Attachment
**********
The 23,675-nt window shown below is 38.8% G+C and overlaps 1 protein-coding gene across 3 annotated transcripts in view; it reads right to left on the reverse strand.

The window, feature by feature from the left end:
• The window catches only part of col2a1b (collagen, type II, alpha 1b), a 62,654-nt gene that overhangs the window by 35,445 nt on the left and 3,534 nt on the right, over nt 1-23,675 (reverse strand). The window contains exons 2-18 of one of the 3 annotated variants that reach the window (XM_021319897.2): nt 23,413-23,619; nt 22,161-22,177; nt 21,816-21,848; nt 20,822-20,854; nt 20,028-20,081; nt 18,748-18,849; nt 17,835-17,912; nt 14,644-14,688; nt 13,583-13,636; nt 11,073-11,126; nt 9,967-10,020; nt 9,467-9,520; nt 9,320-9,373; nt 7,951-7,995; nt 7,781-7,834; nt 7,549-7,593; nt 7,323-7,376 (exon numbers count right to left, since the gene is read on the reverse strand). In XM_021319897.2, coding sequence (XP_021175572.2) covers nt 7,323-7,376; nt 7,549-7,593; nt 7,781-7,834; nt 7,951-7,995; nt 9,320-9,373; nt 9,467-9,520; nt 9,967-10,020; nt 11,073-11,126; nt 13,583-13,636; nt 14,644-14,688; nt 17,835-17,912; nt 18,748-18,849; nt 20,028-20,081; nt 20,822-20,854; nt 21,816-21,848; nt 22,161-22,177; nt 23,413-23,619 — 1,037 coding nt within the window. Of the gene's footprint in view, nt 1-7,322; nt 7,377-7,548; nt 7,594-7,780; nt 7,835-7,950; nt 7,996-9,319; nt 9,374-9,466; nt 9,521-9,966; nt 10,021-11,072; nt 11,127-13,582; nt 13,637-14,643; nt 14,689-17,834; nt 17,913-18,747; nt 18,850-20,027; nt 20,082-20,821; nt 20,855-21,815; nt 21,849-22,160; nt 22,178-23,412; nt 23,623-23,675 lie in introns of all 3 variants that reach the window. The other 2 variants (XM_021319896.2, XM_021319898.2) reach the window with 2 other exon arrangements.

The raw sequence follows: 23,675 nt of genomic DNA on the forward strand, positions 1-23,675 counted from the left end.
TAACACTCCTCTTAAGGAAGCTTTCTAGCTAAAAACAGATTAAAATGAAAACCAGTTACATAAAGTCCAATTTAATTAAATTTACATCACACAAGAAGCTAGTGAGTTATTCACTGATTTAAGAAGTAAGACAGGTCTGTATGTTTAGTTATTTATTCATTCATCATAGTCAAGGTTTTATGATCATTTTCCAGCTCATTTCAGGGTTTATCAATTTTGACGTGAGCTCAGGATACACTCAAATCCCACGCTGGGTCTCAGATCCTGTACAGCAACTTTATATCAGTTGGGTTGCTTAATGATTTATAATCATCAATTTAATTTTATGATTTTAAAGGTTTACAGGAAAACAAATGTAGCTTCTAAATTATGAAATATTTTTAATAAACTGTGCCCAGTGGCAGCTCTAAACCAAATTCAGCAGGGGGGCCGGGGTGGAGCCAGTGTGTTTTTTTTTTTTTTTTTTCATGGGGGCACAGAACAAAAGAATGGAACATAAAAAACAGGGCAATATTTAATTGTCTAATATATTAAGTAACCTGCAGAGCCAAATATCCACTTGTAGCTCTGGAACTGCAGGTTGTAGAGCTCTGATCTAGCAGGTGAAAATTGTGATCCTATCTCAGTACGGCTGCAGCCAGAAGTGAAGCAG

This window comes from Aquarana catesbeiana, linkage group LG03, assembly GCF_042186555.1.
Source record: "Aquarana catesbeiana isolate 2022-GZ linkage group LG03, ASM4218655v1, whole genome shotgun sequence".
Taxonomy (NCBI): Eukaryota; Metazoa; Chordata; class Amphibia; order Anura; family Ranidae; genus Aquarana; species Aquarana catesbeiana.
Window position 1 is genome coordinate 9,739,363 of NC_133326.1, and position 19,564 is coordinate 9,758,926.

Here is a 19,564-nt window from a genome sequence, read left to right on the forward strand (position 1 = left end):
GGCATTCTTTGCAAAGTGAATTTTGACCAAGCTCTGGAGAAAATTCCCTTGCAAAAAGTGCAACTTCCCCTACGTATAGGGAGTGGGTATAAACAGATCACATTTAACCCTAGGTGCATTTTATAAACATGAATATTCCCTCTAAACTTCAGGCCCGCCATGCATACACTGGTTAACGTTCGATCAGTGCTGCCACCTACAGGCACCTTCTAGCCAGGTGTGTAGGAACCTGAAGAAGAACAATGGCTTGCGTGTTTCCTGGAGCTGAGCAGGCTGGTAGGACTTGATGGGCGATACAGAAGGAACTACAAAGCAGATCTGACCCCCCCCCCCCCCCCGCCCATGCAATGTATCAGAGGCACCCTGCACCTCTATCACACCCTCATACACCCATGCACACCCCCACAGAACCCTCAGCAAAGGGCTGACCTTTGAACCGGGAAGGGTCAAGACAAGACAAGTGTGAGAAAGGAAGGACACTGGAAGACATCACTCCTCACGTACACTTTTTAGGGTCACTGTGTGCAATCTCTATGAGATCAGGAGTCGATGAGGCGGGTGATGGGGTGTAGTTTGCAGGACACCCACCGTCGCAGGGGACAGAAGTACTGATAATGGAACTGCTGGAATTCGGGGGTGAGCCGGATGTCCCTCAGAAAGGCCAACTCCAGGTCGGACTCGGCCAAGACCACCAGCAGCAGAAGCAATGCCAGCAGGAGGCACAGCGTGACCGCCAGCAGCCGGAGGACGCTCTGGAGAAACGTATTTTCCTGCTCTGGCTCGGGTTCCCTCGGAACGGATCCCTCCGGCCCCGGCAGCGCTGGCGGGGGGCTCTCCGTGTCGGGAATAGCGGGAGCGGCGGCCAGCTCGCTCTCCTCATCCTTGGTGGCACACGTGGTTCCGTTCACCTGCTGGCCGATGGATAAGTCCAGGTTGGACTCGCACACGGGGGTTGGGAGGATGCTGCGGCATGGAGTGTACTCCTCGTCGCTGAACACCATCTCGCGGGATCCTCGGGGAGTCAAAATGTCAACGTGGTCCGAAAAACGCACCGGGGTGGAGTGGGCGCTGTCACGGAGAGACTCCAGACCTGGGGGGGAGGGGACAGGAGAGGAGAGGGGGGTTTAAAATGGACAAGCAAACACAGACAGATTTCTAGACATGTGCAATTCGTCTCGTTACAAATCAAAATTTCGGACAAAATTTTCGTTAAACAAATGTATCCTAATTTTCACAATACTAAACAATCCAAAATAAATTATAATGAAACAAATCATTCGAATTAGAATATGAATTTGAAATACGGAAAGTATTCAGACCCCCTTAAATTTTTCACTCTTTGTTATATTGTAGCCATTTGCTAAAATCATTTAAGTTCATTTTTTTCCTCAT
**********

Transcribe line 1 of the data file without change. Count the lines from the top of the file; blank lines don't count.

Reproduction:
The 23,675-nt window shown below is 38.8% G+C and overlaps 1 protein-coding gene across 3 annotated transcripts in view; it reads right to left on the reverse strand.